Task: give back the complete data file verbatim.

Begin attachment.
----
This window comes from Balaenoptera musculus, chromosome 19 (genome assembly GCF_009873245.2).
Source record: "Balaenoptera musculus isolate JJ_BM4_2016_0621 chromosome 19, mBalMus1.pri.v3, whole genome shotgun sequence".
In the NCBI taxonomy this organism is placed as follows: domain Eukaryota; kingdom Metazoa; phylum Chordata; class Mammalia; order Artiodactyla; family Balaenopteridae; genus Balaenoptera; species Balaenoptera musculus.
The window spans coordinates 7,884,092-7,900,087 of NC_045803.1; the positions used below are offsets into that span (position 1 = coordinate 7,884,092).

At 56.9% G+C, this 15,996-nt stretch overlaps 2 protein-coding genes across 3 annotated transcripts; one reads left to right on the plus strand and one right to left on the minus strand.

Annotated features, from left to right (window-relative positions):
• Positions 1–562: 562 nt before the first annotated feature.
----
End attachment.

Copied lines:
This window comes from Balaenoptera musculus, chromosome 19 (genome assembly GCF_009873245.2).
Source record: "Balaenoptera musculus isolate JJ_BM4_2016_0621 chromosome 19, mBalMus1.pri.v3, whole genome shotgun sequence".
In the NCBI taxonomy this organism is placed as follows: domain Eukaryota; kingdom Metazoa; phylum Chordata; class Mammalia; order Artiodactyla; family Balaenopteridae; genus Balaenoptera; species Balaenoptera musculus.
The window spans coordinates 7,884,092-7,900,087 of NC_045803.1; the positions used below are offsets into that span (position 1 = coordinate 7,884,092).

At 56.9% G+C, this 15,996-nt stretch overlaps 2 protein-coding genes across 3 annotated transcripts; one reads left to right on the plus strand and one right to left on the minus strand.

Annotated features, from left to right (window-relative positions):
• Positions 1–562: 562 nt before the first annotated feature.